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The Eels did their best to hang on but were overrun by the Bulldogs after suffering several injuries and getting through a mountain of defence. Here are five key points to take from the Bulldogs' 32-12 victory.

Defence-minded Eels have come to play

Parramatta were the punching bags of the NRL for two years, winning just 11 games across two seasons in back-to-back wooden spoon efforts in 2012 and 2013, leaking the most points in the NRL in each season at almost 30 per game. Those days are gone now.

And it may sound strange to say, given the 32 points they let in against Canterbury is technically higher than they averaged in that stretch, but look at how the game panned out. They were starved of possession with just 45 per cent for the game (yes, often it was their own doing), and ravaged by injuries which took their toll as two late tries – one of them against a 12-man defensive line with stricken centre Beau Champion sitting helplessly on the ground nursing a bung knee – blew out the score.

Most crucially they were able to defend their line for long stretches, and not only that, seemingly relished the challenge, urging each other on and growing in confidence each time they turned their opponents away. This is what Brad Arthur brings to a side. And while we're not getting carried away and tipping the Eels for the top four, under Arthur's watch they have come a long way from the rabble of recent seasons.

Brett Morris can play fullback

He's only played two games there, and only two games total in the past six months, but the former Dragons winger looks right at home at the back. He'll never be the ball-player that Jarryd Hayne or Billy Slater were and are, or even one-time five-eighth Greg Inglis is. He's probably more in the Anthony Minichiello mould – a brilliant support player and evasive runner who is at his most dangerous lurking around the back of an attacking raid or returning the ball in broken play. We're not going to go down the Des Hasler path of putting him in the NSW No.1 jersey just yet but he has started well and he's getting better. It will be interesting to see where this trend ends up.

Backline injuries are shaping up as match-enders

Parramatta have been on both sides of it now. Last week they ran riot against a Manly side that lost a bench player and had to move a forward to the centres when Clint Gutherson went down with an ACL injury early on. On Friday it was their turn, as centre Brad Takairangi shifted to the wing and back-rower Manu Ma'u to the centres following an untimely injury to winger Semi Radradra. The problem was exacerbated by halfback Chris Sandow needing to spend time off the field managing an ankle injury, and Arthur had run out of interchanges by the time Beau Champion broke down five minutes before full-time. Both Manly last week and the Eels on Friday hung in valiantly to be in front shortly before or after half-time but got blown off the park late. With just 10 interchanges and no luxury for coaches to carry a spare outside back on the bench, a match-ending injury to any of the back five is likely to prove pivotal in most games in which they occur this year.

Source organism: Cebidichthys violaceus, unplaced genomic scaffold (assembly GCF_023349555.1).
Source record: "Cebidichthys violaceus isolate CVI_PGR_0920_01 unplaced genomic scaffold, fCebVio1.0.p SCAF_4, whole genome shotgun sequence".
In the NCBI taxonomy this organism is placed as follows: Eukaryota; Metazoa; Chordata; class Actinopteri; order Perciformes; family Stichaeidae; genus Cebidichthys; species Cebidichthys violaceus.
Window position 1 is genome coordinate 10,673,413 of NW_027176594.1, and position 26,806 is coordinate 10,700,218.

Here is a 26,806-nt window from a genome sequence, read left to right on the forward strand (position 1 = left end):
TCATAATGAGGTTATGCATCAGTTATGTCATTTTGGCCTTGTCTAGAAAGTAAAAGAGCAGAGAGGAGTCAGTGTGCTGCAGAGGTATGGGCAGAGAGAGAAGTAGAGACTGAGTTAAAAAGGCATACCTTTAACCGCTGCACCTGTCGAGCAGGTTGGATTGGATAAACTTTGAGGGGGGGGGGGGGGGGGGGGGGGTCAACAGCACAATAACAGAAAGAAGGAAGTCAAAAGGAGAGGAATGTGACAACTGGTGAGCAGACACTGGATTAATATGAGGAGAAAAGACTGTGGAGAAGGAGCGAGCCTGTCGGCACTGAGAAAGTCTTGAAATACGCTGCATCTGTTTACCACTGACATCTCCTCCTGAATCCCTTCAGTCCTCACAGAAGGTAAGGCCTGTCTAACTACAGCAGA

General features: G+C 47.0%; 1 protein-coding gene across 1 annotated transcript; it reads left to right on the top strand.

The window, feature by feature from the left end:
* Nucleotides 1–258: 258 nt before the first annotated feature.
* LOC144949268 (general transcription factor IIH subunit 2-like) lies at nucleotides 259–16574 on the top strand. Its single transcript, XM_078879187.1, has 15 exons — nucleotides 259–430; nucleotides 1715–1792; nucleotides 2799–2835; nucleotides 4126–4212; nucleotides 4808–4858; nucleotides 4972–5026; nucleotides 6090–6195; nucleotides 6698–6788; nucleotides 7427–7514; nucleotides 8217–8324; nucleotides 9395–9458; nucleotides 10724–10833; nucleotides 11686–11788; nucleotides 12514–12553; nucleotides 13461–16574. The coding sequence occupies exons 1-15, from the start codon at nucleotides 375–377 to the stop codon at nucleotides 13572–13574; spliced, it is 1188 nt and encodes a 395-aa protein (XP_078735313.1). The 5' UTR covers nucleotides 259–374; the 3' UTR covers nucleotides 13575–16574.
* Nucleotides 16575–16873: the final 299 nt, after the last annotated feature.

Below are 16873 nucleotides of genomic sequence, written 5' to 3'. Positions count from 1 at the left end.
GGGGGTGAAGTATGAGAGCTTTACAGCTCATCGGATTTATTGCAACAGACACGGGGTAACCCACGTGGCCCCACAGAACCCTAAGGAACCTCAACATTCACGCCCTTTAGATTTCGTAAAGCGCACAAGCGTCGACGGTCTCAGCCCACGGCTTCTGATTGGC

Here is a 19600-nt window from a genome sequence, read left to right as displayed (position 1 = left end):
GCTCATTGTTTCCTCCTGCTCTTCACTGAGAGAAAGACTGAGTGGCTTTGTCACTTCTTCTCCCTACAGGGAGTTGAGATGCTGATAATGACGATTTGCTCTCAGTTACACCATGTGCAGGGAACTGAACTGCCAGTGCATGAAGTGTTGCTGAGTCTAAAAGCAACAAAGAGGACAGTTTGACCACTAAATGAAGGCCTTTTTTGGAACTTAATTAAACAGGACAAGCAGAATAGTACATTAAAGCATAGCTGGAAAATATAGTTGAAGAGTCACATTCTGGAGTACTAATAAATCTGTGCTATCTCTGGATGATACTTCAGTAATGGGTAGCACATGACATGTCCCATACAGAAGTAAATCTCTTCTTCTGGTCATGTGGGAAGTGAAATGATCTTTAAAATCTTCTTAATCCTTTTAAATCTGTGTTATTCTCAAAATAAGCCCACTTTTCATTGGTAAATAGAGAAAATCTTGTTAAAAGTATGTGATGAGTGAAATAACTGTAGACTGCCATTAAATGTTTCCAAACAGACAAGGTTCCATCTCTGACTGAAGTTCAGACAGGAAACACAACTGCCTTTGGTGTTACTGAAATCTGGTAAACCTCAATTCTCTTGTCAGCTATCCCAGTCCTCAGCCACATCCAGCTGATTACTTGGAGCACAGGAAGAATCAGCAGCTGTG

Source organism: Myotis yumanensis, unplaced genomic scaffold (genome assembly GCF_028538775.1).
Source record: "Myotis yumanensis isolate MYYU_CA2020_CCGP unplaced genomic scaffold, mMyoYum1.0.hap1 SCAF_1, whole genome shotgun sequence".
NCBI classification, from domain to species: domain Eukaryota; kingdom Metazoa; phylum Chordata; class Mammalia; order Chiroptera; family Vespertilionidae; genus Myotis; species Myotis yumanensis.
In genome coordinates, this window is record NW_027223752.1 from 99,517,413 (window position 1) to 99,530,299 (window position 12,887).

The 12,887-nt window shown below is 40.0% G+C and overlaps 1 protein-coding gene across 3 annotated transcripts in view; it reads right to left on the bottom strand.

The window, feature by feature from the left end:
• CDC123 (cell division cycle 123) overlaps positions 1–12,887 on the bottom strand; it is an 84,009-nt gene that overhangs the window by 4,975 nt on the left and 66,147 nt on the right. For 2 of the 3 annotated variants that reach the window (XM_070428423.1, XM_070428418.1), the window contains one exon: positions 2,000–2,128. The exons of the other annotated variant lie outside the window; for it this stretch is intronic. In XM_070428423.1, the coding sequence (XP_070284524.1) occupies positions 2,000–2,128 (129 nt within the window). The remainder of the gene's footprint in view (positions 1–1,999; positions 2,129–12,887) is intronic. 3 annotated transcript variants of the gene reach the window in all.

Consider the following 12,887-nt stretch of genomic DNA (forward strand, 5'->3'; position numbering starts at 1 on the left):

Danny Wicks will be an asset

There had been plenty of speculation around how ex-Knight Danny Wicks would fare in his attempted NRL return after five years out of the game due to drugs offences. Wicks spent more time on field than planned due to the Eels injuries, but he looked far fitter than at any previous point in his NRL career. Wicks has shed around 20kg from his previous playing weight and showed incredible athleticism. He was tough to tackle and ran the ball ferociously. With Junior Paulo suspended and Richie Fa'aoso still no guarantee to get clearance to return, Wicks could prove a seriously astute signing for the Eels in 2015.

Corey Norman ready to lead

Fresh off a man-of-the-match effort last week, Eels five eighth Corey Norman was brilliant again in a losing cause. Norman was steady at best for the Eels last year; he provided much-needed stability alongside livewire Chris Sandow and had some good moments and good games. He was quite good, without being amazing. Not so this year, when he has been best on field for Parramatta in the first two games, setting up all three of his side's tries on Friday. First, an utterly pinpoint no-look catch-and-pass with Tim Lafai sprinting up at him set up Semi Radradra for the side's first try. After half-time a decision one-two helped makeshift centre Manu Ma'u to two tries in three minutes on almost the same blade of grade. For the first, running to the left, he held up the ball then delivered a short late pass to send Ma'u crashing over. The second was set to be an action replay until he dropped it on the toe at the last instant and the Bulldogs were unable to adapt, handing Ma'u a double. As the man seemingly most in danger from the club's possible recruitment of Kieran Foran, Norman is quickly making himself indispensable.

Acknowledgement of Country

National Rugby League respects and honours the Traditional Custodians of the land and pay our respects to their Elders past, present and future. We acknowledge the stories, traditions and living cultures of Aboriginal and Torres Strait Islander peoples on the lands we meet, gather and play on.

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